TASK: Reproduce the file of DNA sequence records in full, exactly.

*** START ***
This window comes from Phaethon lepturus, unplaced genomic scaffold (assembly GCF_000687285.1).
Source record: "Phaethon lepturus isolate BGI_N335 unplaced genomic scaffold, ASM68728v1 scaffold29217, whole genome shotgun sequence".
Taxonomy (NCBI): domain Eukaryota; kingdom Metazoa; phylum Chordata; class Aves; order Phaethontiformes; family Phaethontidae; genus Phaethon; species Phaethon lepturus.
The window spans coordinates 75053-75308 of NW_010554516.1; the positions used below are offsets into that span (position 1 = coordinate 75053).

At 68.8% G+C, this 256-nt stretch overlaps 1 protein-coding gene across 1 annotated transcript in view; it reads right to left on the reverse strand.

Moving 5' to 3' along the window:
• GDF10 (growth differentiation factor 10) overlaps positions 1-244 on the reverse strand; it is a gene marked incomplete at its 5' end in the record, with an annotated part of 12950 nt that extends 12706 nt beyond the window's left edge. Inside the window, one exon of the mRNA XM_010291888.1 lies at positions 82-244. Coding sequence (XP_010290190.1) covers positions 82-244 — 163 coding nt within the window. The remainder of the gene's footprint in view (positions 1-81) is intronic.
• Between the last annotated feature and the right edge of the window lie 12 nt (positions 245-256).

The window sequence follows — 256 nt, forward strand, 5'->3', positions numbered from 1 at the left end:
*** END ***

This window comes from Phaethon lepturus, unplaced genomic scaffold (assembly GCF_000687285.1).
Source record: "Phaethon lepturus isolate BGI_N335 unplaced genomic scaffold, ASM68728v1 scaffold29217, whole genome shotgun sequence".
Taxonomy (NCBI): domain Eukaryota; kingdom Metazoa; phylum Chordata; class Aves; order Phaethontiformes; family Phaethontidae; genus Phaethon; species Phaethon lepturus.
The window spans coordinates 75053-75308 of NW_010554516.1; the positions used below are offsets into that span (position 1 = coordinate 75053).

At 68.8% G+C, this 256-nt stretch overlaps 1 protein-coding gene across 1 annotated transcript in view; it reads right to left on the reverse strand.

Moving 5' to 3' along the window:
• GDF10 (growth differentiation factor 10) overlaps positions 1-244 on the reverse strand; it is a gene marked incomplete at its 5' end in the record, with an annotated part of 12950 nt that extends 12706 nt beyond the window's left edge. Inside the window, one exon of the mRNA XM_010291888.1 lies at positions 82-244. Coding sequence (XP_010290190.1) covers positions 82-244 — 163 coding nt within the window. The remainder of the gene's footprint in view (positions 1-81) is intronic.
• Between the last annotated feature and the right edge of the window lie 12 nt (positions 245-256).

The window sequence follows — 256 nt, forward strand, 5'->3', positions numbered from 1 at the left end: